The one thing that I have a little concern over is the NRT (norm-referenced test), getting rid of the NRT. I understand making it 50 percent of the grade. I think if we can move away from the FCAT, because there's so many wonderful things going on in the schools, that's important to know without having it based on just one test in a snapshot in time. Everyone wants accountability. There's nothing wrong with accountability as long as it's fair. But removing the NRT, I have concerns over that. And the reason is, because it says currently 33 percent is the FCAT score at the secondary level. But when you look at our high school kids compared to the rest of the nation, we're in the 70s. ... There's a real misalignment there. There had to be a better alignment. And I'm not sure a better alignment is getting rid of the NRT.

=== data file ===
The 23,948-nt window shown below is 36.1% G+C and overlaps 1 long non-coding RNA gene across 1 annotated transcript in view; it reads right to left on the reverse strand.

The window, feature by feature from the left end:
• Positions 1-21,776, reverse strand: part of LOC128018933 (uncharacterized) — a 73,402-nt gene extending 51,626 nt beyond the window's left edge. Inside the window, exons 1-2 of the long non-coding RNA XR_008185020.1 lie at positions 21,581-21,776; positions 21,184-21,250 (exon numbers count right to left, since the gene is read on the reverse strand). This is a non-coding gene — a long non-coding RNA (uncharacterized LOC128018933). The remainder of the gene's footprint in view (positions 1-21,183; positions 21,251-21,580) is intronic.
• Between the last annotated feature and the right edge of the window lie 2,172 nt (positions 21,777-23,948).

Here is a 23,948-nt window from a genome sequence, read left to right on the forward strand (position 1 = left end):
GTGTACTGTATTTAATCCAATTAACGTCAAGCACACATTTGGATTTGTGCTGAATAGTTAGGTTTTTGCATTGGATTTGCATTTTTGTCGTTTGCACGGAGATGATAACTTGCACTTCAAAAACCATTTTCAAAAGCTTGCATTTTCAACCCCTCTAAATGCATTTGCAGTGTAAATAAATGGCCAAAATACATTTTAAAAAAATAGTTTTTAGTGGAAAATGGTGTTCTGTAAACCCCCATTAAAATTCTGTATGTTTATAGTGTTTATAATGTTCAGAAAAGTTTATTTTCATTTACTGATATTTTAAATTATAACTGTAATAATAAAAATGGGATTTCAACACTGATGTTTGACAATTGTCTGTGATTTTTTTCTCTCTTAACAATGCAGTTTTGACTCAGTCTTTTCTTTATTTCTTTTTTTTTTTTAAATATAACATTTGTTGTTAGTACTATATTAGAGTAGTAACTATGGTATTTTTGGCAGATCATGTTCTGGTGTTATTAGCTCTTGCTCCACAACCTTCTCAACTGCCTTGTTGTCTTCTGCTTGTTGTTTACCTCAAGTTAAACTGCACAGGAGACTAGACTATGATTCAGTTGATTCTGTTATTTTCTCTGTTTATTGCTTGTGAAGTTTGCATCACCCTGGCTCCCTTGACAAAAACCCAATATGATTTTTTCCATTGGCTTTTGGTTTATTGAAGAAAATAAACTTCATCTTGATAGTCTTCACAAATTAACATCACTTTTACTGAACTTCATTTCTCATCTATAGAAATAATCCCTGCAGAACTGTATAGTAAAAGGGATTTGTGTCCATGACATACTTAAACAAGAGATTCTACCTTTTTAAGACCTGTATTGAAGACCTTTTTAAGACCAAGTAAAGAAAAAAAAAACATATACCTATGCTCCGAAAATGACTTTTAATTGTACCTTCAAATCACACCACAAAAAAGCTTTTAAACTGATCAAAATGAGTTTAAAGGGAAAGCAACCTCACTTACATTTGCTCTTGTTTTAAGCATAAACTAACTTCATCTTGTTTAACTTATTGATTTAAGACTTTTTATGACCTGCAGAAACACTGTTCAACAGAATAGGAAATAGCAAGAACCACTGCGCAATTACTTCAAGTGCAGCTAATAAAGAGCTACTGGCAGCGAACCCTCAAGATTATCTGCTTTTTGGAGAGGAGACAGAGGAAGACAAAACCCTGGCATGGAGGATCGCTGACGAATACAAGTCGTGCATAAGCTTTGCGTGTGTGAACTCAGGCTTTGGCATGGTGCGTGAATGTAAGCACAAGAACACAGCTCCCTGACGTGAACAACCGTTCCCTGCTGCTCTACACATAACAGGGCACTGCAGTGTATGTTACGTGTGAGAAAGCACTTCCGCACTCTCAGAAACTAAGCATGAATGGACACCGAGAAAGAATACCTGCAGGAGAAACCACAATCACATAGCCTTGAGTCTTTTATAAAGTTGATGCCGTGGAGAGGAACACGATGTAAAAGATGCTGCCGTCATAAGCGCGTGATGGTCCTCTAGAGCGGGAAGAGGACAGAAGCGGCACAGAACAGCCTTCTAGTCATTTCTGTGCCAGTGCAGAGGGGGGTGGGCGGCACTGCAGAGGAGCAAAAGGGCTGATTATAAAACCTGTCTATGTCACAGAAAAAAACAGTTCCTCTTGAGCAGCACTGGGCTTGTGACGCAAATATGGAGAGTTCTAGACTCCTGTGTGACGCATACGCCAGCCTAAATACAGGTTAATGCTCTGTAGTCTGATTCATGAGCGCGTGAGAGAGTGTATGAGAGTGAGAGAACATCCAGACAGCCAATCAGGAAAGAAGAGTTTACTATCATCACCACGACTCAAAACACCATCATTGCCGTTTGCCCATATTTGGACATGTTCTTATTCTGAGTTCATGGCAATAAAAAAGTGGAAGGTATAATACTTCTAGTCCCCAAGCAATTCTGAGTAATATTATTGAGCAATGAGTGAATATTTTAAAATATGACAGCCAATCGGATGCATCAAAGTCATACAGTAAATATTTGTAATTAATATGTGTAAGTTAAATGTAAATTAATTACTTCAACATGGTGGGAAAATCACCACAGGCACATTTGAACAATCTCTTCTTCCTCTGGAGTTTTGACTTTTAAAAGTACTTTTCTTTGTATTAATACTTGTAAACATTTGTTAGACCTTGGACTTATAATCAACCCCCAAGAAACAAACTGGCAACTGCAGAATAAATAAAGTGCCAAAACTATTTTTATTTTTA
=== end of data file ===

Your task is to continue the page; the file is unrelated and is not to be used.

The one bill that sort of brought out a lot of controversy was the PE bill. (SB 610) A lot of it had to do with the middle schools. But another part of it had to do with the fact that they want the 30 minutes to be consecutive at the elementary level.
That is a big concern.
Then the debate seemed to roll out into the whole idea that we need a longer school day. I was wondering if you could talk about that. I know there's not a lot of money, necessarily. But do we need a longer school day?